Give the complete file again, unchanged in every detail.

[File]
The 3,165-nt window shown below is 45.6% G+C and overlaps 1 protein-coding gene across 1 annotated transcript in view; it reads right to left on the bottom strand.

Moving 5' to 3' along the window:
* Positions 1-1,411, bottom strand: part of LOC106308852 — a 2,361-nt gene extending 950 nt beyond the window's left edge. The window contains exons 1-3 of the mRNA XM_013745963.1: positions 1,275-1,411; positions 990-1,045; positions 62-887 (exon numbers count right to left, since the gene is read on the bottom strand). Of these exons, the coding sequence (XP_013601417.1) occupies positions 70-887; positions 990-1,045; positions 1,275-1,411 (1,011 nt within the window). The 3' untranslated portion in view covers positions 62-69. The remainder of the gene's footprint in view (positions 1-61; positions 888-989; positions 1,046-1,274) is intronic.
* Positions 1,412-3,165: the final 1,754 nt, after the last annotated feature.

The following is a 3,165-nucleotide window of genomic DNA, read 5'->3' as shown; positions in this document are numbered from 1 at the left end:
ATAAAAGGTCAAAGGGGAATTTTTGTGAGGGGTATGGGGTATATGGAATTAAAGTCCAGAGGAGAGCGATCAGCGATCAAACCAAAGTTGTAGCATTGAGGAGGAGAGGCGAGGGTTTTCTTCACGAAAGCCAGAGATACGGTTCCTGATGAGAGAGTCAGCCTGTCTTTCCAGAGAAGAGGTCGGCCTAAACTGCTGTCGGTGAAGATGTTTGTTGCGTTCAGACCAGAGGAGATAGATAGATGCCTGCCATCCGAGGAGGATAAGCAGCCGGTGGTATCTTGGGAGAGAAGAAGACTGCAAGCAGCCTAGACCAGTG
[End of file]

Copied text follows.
The 3,165-nt window shown below is 45.6% G+C and overlaps 1 protein-coding gene across 1 annotated transcript in view; it reads right to left on the bottom strand.

Moving 5' to 3' along the window:
* Positions 1-1,411, bottom strand: part of LOC106308852 — a 2,361-nt gene extending 950 nt beyond the window's left edge. The window contains exons 1-3 of the mRNA XM_013745963.1: positions 1,275-1,411; positions 990-1,045; positions 62-887 (exon numbers count right to left, since the gene is read on the bottom strand). Of these exons, the coding sequence (XP_013601417.1) occupies positions 70-887; positions 990-1,045; positions 1,275-1,411 (1,011 nt within the window). The 3' untranslated portion in view covers positions 62-69. The remainder of the gene's footprint in view (positions 1-61; positions 888-989; positions 1,046-1,274) is intronic.
* Positions 1,412-3,165: the final 1,754 nt, after the last annotated feature.

The following is a 3,165-nucleotide window of genomic DNA, read 5'->3' as shown; positions in this document are numbered from 1 at the left end:
ATAAAAGGTCAAAGGGGAATTTTTGTGAGGGGTATGGGGTATATGGAATTAAAGTCCAGAGGAGAGCGATCAGCGATCAAACCAAAGTTGTAGCATTGAGGAGGAGAGGCGAGGGTTTTCTTCACGAAAGCCAGAGATACGGTTCCTGATGAGAGAGTCAGCCTGTCTTTCCAGAGAAGAGGTCGGCCTAAACTGCTGTCGGTGAAGATGTTTGTTGCGTTCAGACCAGAGGAGATAGATAGATGCCTGCCATCCGAGGAGGATAAGCAGCCGGTGGTATCTTGGGAGAGAAGAAGACTGCAAGCAGCCTAGACCAGTG